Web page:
If your child or a child you know is diagnosed with ADHD, be patient. Even with treatment, symptoms may take time to improve. Instill a sense of competence in the child or adolescent. Promote his or her strengths, talents and feelings of self-worth. Remember that the side effects of untreated ADHD (such as failure, frustration, discouragement, social isolation, low self-esteem and depression) may cause more problems than the disorder itself.


MHA Texas brochure: Children Who Can’t Pay Attention

NIMH brochure:  Attention Deficit/Hyperactivity Disorder

SAMHSA brochure: Helping Children and Youth with Attention-Deficit/Hyperactivity Disorder:  Systems of Care


ADD and Adults

In the 1970’s, experts began using the term “Attention Deficit Disorder” to describe the condition. While the condition is most often associated with children, there has been a more recent understanding the Attention Deficit Disorders (ADD, ADHD) continue into adulthood for many individuals. Symptoms such as inattention, impulsivity and over activity are now known to continue into adulthood for a significant percentage of children with ADD. Unfortunately, relatively few adults are diagnosed or treated for ADD.


The exact cause or causes of ADD are not conclusively known. Scientific evidence suggests that in many cases the disorder is genetically transmitted and is caused by an imbalance or deficiency in certain chemicals that regulate the efficiency with which the brain controls behavior. A 1990 study at the National Institute of Mental Health correlated ADD with a series of metabolic abnormalities in the brain, providing further evidence that ADD is a neurobiological disorder.

While heredity is often indicated, problems in prenatal development, birth complications, or later neurological damage can contribute to ADD.


A multi-factored evaluation of an individual is important in the diagnosis of ADD. Diagnostic assessment of adults should be made by a clinician or a team of clinicians with expertise in the area of attentional dysfunction and related conditions.

The assessment is designed to look for the presence of lifelong patterns of behavior that indicate underlying attention and impulse problems. An evaluation should make use of information from a variety of sources. These may include:

  • A thorough medical and family history.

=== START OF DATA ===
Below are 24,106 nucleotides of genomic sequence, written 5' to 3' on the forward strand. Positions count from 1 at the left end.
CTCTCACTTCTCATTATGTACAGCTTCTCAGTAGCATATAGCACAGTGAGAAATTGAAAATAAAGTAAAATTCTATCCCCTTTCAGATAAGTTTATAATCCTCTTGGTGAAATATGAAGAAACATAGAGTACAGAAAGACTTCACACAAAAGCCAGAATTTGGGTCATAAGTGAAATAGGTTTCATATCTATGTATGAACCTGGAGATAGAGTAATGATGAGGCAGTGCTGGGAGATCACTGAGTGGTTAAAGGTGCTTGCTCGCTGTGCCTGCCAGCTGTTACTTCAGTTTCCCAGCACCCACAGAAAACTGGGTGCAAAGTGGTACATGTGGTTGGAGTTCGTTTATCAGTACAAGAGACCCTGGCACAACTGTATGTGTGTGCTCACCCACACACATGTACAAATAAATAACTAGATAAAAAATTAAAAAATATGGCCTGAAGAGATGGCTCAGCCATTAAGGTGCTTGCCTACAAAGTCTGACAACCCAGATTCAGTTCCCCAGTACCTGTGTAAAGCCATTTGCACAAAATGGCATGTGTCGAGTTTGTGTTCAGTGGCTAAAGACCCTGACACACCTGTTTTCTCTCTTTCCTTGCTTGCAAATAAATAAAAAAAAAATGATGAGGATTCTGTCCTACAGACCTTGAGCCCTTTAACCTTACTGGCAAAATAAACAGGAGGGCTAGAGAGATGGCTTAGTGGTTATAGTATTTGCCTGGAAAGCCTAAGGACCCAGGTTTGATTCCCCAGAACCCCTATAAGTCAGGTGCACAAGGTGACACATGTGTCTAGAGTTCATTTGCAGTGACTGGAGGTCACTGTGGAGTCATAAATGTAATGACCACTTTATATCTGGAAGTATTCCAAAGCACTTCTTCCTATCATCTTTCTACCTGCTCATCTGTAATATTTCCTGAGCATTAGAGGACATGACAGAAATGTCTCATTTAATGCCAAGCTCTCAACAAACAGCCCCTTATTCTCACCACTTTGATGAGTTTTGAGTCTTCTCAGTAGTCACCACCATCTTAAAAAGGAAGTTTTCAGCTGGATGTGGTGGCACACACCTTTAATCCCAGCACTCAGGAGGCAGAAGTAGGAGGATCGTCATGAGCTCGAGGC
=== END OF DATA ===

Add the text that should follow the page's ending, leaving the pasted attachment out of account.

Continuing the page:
• A physical examination.
  • Interviews or rating scales completed by others who can comment on the person’s behavior, such as a parent, friend or spouse.
  • Observation of the individual.
  • Psychological tests which measure cognitive abilities, social and emotional adjustment, as well as screen for learning disabilities.
  • Various symptoms of ADD may reflect developmental differences in some individuals while in others,they may indicate that other conditions co-exist with ADD, including specific learning disabilities, anxiety disorders, affective disorders, Tourette’s syndrome, borderline personality disorders, and obsessive compulsive disorder.


  • Distractibility
  • Disorganization
  • Forgetfulness
  • Procrastination
  • Chronic lateness
  • Chronic boredom
  • Anxiety
  • Depression
  • Low self-esteem
  • Mood swing
  • Employment problems
  • Restlessness
  • Substance abuse or addictions
  • Relationship problems


The methods of treatment supported by professionals may include a combination of education for the adult and his or her family and close friends, educational/employment accommodations, medication, and counseling.

Appropriate treatment is determined according to the severity of an individual’s disorder and the type and number of associated problems. Many people have benefited from a treatment plan that includes medication. Used in conjunction with education and counseling, it can provide a base from which adults can build new successes. The purpose of medication is to help the adult to help him or herself. It provides the biological support needed for self-control. As such, the individual is not “controlled” by medication; the efforts to succeed are his or her own.


Children and Adults with Attention Deficit Disorders (CHADD)
8181 Professional Place
Suite 150
Landover, MD 20785
Phone Number: (301) 306-7070
Toll-Free Number: (800) 233-4050